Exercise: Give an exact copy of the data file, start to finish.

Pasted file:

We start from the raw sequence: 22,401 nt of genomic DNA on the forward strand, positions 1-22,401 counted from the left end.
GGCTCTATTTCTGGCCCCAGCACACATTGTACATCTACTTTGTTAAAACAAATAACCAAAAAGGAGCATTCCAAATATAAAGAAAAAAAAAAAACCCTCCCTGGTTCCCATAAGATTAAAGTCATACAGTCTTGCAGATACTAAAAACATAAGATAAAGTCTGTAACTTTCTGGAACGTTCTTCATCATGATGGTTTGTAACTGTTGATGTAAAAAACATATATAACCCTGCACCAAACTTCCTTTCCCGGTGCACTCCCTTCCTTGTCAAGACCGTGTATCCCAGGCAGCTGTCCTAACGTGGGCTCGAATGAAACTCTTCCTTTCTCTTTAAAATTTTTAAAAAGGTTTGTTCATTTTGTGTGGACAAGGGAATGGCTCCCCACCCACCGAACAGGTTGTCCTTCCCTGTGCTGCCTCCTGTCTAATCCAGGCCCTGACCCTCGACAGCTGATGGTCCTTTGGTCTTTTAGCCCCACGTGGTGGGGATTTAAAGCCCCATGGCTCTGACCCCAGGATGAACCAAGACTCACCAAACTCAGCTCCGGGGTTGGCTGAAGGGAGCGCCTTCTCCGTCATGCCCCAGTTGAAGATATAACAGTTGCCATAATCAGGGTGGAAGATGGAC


We start from the raw sequence: 22,401 nt of genomic DNA on the forward strand, positions 1-22,401 counted from the left end.
GGCTCTATTTCTGGCCCCAGCACACATTGTACATCTACTTTGTTAAAACAAATAACCAAAAAGGAGCATTCCAAATATAAAGAAAAAAAAAAAACCCTCCCTGGTTCCCATAAGATTAAAGTCATACAGTCTTGCAGATACTAAAAACATAAGATAAAGTCTGTAACTTTCTGGAACGTTCTTCATCATGATGGTTTGTAACTGTTGATGTAAAAAACATATATAACCCTGCACCAAACTTCCTTTCCCGGTGCACTCCCTTCCTTGTCAAGACCGTGTATCCCAGGCAGCTGTCCTAACGTGGGCTCGAATGAAACTCTTCCTTTCTCTTTAAAATTTTTAAAAAGGTTTGTTCATTTTGTGTGGACAAGGGAATGGCTCCCCACCCACCGAACAGGTTGTCCTTCCCTGTGCTGCCTCCTGTCTAATCCAGGCCCTGACCCTCGACAGCTGATGGTCCTTTGGTCTTTTAGCCCCACGTGGTGGGGATTTAAAGCCCCATGGCTCTGACCCCAGGATGAACCAAGACTCACCAAACTCAGCTCCGGGGTTGGCTGAAGGGAGCGCCTTCTCCGTCATGCCCCAGTTGAAGATATAACAGTTGCCATAATCAGGGTGGAAGATGGAC